Now, a major theme throughout the series is grief and mourning and how we cope with loss. How do you prepare for digging into the raw emotion that comes with that and also breaking away from it when filming is done?

I spent a lot of time with the script and spent time talking to the writers. I really tried to understand what was happening for Lacey and let myself be vulnerable.


And I guess working with such a large ensemble cast as Dear Edward has, there’s always going to be plenty of support when challenges do arise.

Oh, totally.


While the tragedy of the plane crash is a very unique situation, the series taps into a lot of universal experiences — loss, human connection and adjusting to new realities. What do you think the importance is of seeing these emotions and challenges on screen?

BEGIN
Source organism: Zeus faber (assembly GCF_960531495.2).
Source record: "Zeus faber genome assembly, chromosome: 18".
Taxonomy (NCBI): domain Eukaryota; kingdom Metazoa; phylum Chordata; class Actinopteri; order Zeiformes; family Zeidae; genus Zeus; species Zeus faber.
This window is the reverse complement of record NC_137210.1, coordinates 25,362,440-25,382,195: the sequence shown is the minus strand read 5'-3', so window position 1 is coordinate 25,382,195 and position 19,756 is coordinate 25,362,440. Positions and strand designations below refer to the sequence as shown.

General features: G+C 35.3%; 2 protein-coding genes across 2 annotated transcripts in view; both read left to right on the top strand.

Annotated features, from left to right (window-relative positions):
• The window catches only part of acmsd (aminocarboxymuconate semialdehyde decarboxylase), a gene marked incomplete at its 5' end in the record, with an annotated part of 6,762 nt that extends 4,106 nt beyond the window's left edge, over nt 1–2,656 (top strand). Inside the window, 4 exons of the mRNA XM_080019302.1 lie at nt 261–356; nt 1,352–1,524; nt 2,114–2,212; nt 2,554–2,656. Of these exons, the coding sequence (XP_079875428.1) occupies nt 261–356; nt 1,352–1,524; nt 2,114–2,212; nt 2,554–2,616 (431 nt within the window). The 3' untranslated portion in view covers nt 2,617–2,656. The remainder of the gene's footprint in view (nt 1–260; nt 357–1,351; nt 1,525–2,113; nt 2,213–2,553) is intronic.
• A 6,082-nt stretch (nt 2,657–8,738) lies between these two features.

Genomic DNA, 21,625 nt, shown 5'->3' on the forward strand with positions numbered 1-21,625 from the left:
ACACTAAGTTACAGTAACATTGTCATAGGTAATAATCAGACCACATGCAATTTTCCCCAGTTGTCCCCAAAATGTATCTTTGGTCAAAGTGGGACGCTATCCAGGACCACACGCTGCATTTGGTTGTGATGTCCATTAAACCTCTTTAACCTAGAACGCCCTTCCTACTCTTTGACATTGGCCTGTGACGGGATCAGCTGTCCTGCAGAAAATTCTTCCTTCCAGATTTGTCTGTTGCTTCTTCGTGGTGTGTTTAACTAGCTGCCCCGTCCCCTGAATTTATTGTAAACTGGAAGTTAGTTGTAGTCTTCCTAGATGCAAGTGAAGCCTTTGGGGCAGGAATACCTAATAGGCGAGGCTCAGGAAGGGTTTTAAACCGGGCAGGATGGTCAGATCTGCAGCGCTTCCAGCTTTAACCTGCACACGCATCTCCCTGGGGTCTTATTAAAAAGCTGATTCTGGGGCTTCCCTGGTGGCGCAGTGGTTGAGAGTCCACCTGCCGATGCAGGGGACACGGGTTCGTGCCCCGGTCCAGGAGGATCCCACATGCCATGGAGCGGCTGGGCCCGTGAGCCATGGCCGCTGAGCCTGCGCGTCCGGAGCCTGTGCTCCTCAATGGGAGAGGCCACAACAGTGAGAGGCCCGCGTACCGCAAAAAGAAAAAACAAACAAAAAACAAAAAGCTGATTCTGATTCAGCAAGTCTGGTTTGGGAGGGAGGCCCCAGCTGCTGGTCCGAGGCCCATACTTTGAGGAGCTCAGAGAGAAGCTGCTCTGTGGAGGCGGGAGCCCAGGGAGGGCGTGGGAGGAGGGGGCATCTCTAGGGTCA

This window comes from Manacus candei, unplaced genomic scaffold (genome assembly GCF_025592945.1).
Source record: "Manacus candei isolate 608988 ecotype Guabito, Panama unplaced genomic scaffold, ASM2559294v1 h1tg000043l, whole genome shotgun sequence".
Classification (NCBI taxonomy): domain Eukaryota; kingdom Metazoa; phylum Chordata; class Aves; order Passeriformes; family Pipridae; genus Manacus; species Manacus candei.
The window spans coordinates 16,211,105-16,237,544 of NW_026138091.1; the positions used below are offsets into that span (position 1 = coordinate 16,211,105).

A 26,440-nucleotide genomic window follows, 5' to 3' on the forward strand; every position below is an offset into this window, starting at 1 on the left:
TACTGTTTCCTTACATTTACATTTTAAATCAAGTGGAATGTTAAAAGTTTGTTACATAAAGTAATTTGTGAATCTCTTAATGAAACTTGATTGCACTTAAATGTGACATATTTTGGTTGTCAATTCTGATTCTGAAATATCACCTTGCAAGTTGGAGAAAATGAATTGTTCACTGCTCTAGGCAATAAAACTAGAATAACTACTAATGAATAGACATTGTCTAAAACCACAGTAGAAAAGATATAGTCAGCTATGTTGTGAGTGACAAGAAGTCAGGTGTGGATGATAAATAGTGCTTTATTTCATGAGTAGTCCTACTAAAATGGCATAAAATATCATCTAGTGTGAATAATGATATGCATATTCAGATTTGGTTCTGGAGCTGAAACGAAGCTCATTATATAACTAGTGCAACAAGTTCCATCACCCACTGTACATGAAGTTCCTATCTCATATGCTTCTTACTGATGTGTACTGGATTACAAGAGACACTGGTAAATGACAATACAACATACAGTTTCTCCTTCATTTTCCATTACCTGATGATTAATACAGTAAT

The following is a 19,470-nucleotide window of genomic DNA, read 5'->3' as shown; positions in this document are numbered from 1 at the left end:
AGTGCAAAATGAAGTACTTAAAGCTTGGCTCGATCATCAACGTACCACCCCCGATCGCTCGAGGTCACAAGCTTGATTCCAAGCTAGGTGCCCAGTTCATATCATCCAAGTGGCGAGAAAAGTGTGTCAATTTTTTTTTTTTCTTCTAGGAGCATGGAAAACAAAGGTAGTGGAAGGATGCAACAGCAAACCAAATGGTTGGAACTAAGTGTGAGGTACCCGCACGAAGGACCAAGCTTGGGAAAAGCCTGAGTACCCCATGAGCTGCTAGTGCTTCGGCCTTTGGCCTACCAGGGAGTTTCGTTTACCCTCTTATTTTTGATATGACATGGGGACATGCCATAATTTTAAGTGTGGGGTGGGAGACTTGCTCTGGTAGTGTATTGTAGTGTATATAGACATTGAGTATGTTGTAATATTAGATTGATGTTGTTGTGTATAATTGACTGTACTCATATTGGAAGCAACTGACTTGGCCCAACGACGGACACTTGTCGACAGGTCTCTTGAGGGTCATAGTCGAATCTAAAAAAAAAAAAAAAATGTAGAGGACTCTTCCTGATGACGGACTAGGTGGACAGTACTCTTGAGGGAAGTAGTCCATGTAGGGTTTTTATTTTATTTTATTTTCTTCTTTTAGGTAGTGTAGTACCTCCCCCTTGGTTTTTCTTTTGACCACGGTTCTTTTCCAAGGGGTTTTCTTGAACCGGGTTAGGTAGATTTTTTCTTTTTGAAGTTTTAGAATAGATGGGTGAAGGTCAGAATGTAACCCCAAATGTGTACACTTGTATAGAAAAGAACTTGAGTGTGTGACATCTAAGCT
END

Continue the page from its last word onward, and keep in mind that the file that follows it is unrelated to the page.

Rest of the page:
My hope is that it kind of makes room for some more acceptance and compassion. When we can recognize ourselves and our experiences in what’s going on with someone on a TV show, we can feel a little more compassion for people and a little bit more compassion for ourselves. To give ourselves permission to let ourselves feel whatever we’re feeling in the moment.



veil and jewelry Stylist’s Own



Do you think these themes that the show touches on will have been even more poignant for viewers following our experiences of them during the pandemic? 

I think so, yeah. You know, the pandemic certainly opened up the grief conversation. With everything that’s been happening in the world, being together in a community throughout whatever difficult experiences we face feels even more important and certainly the way forward in my life.